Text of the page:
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Due to the differences in the neurophysiology and cranial development of infants and children, the anesthetist's approach to the pediatric neurosurgical patient cannot simply be modelled on that for adults. Infants and children undergoing anesthesia for neurosurgical procedures therefore present unique challenges for the anesthetist. Essentials of Pediatric Neuroanesthesia is a practical guide to best practice in managing the perioperative care of pediatric neurosurgical patients, providing comprehensive information on the techniques to administer anesthesia and sedation to this vulnerable patient group. The chapters, written by leading experts, highlight clinical pearls as well as key recommended references, providing rapid access to vital information in the care of the pediatric neurosurgical patient. It is the first book of its kind to be dedicated solely to neuroanesthesia for pediatric patients, making it an essential read for both experienced and trainee pediatric anesthetists and neuroanesthetists.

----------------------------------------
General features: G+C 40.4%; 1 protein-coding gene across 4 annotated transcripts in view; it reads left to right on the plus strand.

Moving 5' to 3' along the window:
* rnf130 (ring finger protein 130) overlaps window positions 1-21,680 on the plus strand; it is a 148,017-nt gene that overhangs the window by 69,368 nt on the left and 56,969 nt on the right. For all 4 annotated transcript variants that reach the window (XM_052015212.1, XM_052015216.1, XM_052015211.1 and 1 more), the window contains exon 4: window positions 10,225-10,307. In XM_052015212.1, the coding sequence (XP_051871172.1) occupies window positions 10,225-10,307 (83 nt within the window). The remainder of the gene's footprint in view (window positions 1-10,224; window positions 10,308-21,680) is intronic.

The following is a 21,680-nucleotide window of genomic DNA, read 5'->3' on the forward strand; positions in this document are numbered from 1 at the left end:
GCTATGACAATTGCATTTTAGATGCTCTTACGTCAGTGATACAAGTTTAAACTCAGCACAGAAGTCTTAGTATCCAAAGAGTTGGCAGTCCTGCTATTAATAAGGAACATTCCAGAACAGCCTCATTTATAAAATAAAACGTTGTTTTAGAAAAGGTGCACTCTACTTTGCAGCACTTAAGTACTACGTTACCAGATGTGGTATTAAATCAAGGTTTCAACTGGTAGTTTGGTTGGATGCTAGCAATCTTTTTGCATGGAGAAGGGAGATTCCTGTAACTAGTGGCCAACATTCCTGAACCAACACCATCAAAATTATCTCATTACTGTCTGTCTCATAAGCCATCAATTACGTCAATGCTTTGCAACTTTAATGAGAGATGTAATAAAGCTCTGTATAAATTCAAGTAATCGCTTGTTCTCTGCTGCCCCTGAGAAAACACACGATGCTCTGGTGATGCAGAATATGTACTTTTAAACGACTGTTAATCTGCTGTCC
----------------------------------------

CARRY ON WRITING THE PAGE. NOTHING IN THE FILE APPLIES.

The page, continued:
Age-dependent differences in cranial bone development, cerebral vascular physiology and neurological lesions distinguish neonates, infants and children from their adult counterparts. In particular, the central nervous system (CNS) undergoes a tremendous amount of structural and physiological change during the first 2 years of life. This chapter highlights these age-dependent differences and their effect on the perioperative management of the paediatric neurosurgical patient. Children in this age group can present with a wide variety of pathologies requiring surgical intervention including trauma, congenital abnormalities such as craniosynostosis, hydrocephalus, intracranial tumours, intracranial vascular lesions and seizure disorders. Age-dependent differences in cerebrovascular physiology have a significant impact on the perioperative management of neurosurgical patients. Given the systemic effects of general anaesthesia and the physiological stress of surgery, an organ system-based approach is optimal for anticipating potential physiological derangements and coexisting disease states that may increase the risk of perioperative complications.